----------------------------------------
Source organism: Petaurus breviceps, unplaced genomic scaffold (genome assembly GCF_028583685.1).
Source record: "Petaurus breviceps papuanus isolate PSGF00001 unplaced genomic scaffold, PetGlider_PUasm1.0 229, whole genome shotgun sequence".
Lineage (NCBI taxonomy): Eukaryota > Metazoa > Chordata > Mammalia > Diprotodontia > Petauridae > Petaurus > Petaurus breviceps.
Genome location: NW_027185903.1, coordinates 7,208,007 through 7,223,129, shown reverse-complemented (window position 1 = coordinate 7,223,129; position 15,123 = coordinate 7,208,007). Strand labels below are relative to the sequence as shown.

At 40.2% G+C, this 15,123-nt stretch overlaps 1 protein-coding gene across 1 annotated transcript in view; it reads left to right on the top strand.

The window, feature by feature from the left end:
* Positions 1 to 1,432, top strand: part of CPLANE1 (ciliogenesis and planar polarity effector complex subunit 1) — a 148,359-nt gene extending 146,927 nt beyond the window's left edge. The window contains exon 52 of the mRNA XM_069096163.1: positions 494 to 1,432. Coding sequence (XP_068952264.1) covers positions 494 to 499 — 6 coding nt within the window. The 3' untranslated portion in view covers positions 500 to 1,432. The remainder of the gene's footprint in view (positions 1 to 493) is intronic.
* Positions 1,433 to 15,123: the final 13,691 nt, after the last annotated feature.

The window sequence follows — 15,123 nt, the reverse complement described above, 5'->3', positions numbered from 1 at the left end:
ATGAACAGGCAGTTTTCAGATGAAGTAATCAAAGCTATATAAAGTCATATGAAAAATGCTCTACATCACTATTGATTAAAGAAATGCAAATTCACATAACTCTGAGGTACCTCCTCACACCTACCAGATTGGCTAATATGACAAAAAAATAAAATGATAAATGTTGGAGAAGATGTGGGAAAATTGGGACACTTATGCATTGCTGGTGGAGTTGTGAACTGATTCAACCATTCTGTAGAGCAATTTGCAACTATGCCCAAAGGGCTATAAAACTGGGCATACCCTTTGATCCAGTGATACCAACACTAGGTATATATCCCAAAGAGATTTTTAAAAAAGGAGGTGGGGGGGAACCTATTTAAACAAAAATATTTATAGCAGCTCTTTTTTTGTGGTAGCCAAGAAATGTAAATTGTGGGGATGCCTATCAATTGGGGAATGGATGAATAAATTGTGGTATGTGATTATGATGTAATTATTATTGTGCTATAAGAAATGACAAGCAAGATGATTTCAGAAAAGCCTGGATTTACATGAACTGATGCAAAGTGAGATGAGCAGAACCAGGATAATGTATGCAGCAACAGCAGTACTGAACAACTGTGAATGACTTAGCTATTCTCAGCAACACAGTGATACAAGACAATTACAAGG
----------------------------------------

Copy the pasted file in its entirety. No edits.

Source organism: Petaurus breviceps, unplaced genomic scaffold (genome assembly GCF_028583685.1).
Source record: "Petaurus breviceps papuanus isolate PSGF00001 unplaced genomic scaffold, PetGlider_PUasm1.0 229, whole genome shotgun sequence".
Lineage (NCBI taxonomy): Eukaryota > Metazoa > Chordata > Mammalia > Diprotodontia > Petauridae > Petaurus > Petaurus breviceps.
Genome location: NW_027185903.1, coordinates 7,208,007 through 7,223,129, shown reverse-complemented (window position 1 = coordinate 7,223,129; position 15,123 = coordinate 7,208,007). Strand labels below are relative to the sequence as shown.

At 40.2% G+C, this 15,123-nt stretch overlaps 1 protein-coding gene across 1 annotated transcript in view; it reads left to right on the top strand.

The window, feature by feature from the left end:
* Positions 1 to 1,432, top strand: part of CPLANE1 (ciliogenesis and planar polarity effector complex subunit 1) — a 148,359-nt gene extending 146,927 nt beyond the window's left edge. The window contains exon 52 of the mRNA XM_069096163.1: positions 494 to 1,432. Coding sequence (XP_068952264.1) covers positions 494 to 499 — 6 coding nt within the window. The 3' untranslated portion in view covers positions 500 to 1,432. The remainder of the gene's footprint in view (positions 1 to 493) is intronic.
* Positions 1,433 to 15,123: the final 13,691 nt, after the last annotated feature.

The window sequence follows — 15,123 nt, the reverse complement described above, 5'->3', positions numbered from 1 at the left end:
ATGAACAGGCAGTTTTCAGATGAAGTAATCAAAGCTATATAAAGTCATATGAAAAATGCTCTACATCACTATTGATTAAAGAAATGCAAATTCACATAACTCTGAGGTACCTCCTCACACCTACCAGATTGGCTAATATGACAAAAAAATAAAATGATAAATGTTGGAGAAGATGTGGGAAAATTGGGACACTTATGCATTGCTGGTGGAGTTGTGAACTGATTCAACCATTCTGTAGAGCAATTTGCAACTATGCCCAAAGGGCTATAAAACTGGGCATACCCTTTGATCCAGTGATACCAACACTAGGTATATATCCCAAAGAGATTTTTAAAAAAGGAGGTGGGGGGGAACCTATTTAAACAAAAATATTTATAGCAGCTCTTTTTTTGTGGTAGCCAAGAAATGTAAATTGTGGGGATGCCTATCAATTGGGGAATGGATGAATAAATTGTGGTATGTGATTATGATGTAATTATTATTGTGCTATAAGAAATGACAAGCAAGATGATTTCAGAAAAGCCTGGATTTACATGAACTGATGCAAAGTGAGATGAGCAGAACCAGGATAATGTATGCAGCAACAGCAGTACTGAACAACTGTGAATGACTTAGCTATTCTCAGCAACACAGTGATACAAGACAATTACAAGG